IT distributors play a central role in the supply chain. While cloud computing solutions and AI-driven insights might dominate headlines, no digital transformation project would be able to get up and running without an underlying physical infrastructure. IT distributors that ensure hardware such as servers, computers and peripherals flow from vendors to resellers and enterprises globally are therefore pivotal in this transition.
In spite, or perhaps because of this role of intermediary, IT distributors currently grapple with some of the toughest odds on the channel. Margins for this segment face unprecedented levels of pressure, leaving extremely limited room for growth within traditional business models. The physical distribution of hardware comes with considerable operational costs while margins on hardware keep decreasing. This makes the ability to attract investment capital even more critical. These two factors combined make the room for dividends to reward shareholders a big challenge.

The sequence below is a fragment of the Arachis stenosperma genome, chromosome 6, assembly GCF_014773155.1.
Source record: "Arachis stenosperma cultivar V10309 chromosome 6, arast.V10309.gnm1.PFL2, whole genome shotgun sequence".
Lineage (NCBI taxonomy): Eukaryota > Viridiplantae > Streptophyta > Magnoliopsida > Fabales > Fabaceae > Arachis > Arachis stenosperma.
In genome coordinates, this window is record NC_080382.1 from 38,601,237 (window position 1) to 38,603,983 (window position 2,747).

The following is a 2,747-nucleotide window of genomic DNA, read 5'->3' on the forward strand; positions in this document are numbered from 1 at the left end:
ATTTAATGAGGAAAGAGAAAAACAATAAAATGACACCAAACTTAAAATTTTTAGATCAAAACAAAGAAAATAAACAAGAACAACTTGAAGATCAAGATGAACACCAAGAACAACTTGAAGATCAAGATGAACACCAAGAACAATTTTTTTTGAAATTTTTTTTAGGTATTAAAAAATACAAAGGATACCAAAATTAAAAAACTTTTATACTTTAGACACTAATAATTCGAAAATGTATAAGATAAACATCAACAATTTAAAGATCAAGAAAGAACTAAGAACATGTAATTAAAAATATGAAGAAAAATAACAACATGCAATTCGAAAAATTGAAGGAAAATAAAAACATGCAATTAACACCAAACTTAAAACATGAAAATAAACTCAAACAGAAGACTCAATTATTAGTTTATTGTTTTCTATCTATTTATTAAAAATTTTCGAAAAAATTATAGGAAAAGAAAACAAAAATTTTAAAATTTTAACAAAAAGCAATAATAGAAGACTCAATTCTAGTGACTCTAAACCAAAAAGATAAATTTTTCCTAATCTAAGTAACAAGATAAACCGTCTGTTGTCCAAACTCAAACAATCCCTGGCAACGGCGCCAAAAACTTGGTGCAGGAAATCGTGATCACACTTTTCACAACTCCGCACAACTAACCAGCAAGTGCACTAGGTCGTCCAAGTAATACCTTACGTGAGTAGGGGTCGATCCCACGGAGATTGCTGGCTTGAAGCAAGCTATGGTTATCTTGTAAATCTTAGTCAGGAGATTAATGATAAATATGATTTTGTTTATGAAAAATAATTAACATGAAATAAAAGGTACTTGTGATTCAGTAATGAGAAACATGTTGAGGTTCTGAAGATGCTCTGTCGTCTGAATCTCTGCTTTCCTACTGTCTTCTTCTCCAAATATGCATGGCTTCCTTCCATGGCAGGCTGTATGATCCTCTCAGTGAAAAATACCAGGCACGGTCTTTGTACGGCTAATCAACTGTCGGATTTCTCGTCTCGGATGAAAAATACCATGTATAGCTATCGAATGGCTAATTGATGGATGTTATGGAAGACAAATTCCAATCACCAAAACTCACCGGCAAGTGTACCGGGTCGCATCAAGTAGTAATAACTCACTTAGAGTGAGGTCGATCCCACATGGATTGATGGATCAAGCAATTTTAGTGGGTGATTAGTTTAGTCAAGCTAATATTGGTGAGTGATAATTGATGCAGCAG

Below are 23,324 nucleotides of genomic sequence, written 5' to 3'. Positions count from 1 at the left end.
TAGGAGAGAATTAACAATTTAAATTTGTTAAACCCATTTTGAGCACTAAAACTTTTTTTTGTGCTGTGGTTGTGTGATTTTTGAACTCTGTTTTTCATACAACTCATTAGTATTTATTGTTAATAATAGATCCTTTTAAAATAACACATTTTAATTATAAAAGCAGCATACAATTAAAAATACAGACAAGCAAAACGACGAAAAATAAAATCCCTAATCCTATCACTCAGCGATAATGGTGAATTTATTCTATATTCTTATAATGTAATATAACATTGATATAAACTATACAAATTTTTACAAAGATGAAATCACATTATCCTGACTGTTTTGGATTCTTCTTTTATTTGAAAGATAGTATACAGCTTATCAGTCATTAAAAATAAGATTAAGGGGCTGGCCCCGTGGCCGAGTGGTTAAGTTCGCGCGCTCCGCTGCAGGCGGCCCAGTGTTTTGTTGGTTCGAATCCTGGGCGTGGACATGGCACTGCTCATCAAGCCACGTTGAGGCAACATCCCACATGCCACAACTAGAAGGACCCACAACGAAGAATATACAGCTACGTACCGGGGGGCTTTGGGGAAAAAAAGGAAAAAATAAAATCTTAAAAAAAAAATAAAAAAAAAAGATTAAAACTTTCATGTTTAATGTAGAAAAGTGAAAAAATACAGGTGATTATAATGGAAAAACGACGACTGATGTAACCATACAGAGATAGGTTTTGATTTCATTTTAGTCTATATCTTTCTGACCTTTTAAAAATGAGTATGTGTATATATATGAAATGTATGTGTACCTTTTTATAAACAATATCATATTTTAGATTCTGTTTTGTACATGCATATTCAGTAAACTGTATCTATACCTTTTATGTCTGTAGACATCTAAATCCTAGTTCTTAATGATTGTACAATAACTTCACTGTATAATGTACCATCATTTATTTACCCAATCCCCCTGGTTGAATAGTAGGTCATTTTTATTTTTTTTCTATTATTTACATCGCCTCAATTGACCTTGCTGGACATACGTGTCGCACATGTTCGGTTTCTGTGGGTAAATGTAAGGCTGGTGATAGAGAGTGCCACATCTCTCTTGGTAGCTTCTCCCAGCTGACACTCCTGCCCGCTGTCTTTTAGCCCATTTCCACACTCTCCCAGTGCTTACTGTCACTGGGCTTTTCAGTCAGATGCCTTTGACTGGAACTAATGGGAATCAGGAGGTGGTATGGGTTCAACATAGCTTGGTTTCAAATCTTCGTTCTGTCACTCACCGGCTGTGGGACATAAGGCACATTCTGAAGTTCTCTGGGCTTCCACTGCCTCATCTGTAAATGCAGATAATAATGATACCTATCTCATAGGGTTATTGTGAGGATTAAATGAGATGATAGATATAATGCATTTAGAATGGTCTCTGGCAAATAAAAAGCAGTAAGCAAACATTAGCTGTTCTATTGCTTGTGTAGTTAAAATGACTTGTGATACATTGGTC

The changes brought about by the new business model present enormous opportunities for IT distributors. Their current role as provider of hardware for infrastructure, enterprise applications and workplaces means they are well-placed to succeed, once they adapt to subscription models. Enterprises now demand the flexibility afforded by Infrastructure as a Service (IaaS) and Hardware as a Service (HWaaS) models so they can adjust to the changing requirements of the agile, distributed workforce of today. They value the ability it gives them to scale while keeping their own operational costs lean.
This new business model consists of becoming digital distributors, shifting from moving ‘boxes to bytes’. Digitally delivering the same computing services, storage, cybersecurity and networking services which those boxes were offering, but in a way that brings unprecedented opportunities to improve business scalability and increased margins to IT Distributors.